Academic journal article Monthly Labor Review

More Entrants or Fewer Leavers? A Look at Rising Labor Force Participation

Academic journal article Monthly Labor Review

More Entrants or Fewer Leavers? A Look at Rising Labor Force Participation

Article excerpt

Labor force participation declined significantly for prime-age workers (25 to 55 years old) during the Great Recession of 2007-09. However, in "Is the hot economy pulling new workers into the labor force?" (Economic Letter, Federal Reserve Bank of San Francisco, May 20, 2019), author Regis Barnichon argues that the current rising labor force participation rate for prime-age workers is a result of fewer people leaving the labor force rather than new people entering.

Barnichon uses counts of individuals in different labor force states at a point in time and counts of individuals moving between labor force states to describe potential scenarios for rising labor force participation. Although most people believe that the rise in labor force participation is the result of a large number of new entrants, the author argues that rising labor force participation is actually a result of fewer labor force leavers.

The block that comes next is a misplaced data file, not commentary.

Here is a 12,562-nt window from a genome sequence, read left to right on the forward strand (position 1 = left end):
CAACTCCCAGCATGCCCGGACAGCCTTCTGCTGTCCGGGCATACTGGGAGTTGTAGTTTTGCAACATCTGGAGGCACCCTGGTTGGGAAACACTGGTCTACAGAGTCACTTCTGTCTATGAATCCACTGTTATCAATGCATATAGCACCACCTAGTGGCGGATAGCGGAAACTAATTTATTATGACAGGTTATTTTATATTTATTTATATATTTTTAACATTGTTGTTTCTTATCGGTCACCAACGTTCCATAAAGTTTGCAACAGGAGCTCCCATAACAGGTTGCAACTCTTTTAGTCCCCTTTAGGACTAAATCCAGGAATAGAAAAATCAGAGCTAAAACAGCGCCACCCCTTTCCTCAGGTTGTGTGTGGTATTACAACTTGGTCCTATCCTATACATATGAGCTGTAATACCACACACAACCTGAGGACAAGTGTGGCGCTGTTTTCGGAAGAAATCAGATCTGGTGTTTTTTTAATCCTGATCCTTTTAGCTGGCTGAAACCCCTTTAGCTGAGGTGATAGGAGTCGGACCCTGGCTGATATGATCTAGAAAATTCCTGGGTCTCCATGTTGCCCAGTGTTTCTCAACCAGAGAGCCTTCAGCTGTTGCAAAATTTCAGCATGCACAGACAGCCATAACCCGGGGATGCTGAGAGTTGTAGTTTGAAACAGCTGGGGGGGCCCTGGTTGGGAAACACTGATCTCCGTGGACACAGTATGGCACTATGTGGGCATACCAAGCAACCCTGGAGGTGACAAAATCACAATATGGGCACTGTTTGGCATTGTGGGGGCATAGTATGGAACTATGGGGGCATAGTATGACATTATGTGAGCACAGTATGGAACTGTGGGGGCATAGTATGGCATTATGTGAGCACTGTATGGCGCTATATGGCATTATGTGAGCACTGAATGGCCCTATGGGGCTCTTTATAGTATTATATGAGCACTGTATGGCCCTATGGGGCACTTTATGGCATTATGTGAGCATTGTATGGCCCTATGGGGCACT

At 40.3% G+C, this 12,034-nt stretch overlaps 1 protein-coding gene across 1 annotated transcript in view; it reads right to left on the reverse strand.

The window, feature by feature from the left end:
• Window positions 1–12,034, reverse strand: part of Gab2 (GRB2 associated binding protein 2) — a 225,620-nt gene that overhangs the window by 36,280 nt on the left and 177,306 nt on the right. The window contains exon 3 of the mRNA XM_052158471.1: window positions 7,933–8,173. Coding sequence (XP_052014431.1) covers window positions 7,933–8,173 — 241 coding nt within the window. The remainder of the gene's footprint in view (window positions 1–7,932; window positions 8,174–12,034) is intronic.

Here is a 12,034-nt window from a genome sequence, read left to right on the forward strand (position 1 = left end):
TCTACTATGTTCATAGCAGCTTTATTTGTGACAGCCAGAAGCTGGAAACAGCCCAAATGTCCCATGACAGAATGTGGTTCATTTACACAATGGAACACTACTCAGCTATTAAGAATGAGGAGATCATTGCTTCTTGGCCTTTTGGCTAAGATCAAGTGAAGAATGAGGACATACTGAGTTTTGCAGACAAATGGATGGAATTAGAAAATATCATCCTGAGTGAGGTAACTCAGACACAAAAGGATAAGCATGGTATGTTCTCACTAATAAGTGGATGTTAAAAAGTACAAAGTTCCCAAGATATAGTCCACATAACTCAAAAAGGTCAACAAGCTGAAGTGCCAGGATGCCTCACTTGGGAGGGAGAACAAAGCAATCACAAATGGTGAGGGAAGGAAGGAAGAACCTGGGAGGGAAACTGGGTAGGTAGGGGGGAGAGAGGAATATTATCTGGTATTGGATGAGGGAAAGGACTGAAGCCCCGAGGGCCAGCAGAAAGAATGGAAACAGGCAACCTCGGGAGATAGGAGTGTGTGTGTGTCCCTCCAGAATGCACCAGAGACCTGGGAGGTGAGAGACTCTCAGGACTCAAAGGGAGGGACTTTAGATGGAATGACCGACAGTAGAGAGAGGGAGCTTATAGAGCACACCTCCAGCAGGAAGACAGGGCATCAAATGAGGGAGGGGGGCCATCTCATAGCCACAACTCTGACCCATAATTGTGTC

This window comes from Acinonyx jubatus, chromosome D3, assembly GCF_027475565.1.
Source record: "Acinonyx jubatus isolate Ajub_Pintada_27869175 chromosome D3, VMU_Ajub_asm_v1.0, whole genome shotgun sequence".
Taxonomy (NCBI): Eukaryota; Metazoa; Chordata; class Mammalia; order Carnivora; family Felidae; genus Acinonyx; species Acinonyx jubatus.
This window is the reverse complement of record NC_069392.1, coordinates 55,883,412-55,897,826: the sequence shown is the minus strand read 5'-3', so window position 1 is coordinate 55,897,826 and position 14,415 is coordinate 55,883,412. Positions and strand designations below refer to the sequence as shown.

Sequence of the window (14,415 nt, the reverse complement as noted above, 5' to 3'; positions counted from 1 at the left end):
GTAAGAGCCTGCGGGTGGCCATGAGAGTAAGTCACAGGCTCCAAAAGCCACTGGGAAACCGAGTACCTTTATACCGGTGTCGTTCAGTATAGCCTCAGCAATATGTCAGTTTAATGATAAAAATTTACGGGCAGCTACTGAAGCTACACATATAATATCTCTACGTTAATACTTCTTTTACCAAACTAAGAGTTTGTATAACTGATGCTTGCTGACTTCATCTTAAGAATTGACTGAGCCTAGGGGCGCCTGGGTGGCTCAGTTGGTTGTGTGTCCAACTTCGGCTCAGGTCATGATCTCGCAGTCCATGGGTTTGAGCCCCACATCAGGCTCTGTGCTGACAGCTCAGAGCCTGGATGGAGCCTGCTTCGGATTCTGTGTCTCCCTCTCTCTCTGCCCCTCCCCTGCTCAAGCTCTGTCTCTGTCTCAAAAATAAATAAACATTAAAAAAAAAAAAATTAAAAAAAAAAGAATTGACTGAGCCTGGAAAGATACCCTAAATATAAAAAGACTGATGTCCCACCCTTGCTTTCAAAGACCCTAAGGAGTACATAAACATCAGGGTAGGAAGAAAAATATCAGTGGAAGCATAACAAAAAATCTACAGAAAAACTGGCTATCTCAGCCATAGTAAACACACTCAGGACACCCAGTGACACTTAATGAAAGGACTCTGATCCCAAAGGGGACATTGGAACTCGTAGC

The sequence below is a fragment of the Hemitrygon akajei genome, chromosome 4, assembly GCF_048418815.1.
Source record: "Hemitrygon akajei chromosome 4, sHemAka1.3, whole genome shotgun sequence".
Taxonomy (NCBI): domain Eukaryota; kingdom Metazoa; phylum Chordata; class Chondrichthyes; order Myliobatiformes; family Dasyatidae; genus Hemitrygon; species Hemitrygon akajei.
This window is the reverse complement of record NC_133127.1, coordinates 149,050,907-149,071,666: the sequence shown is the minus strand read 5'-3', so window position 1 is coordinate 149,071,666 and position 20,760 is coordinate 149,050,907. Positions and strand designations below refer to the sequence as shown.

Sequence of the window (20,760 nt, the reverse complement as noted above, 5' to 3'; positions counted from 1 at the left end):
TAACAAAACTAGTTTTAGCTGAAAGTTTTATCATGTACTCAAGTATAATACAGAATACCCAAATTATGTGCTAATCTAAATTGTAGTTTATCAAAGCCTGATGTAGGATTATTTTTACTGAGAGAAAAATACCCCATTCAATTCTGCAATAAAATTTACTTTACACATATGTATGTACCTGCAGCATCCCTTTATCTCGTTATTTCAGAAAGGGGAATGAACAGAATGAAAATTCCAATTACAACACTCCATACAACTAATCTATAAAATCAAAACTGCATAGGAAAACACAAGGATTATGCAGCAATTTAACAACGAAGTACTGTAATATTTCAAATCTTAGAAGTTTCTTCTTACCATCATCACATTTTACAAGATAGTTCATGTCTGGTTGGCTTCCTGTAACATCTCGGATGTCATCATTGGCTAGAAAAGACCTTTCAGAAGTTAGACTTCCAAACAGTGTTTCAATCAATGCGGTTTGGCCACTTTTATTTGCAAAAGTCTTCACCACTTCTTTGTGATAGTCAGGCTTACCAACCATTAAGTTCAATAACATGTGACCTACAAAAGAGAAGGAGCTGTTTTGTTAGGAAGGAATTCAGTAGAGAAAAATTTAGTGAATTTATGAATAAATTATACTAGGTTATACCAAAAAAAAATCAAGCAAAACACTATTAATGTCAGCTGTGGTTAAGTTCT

Using Current Population Survey data from the U.S. Bureau of Labor Statistics, Barnichon compares the inflows and outflows (the probability that workers enter or exit the labor force from one month to the next) from 1976 to 2018 and estimates their contribution to overall labor force participation rates. Based on comparisons, with inflows remaining steady, overall participation closely followed changes in outflows since the end of the Great Recession.

Inflows and outflow rates typically increase during recessions. Some researchers say that the countercyclical inflow rate is a result of the "added-worker effect" in which households that previously had one income might have another adult begin to look for work during economic slowdowns. …

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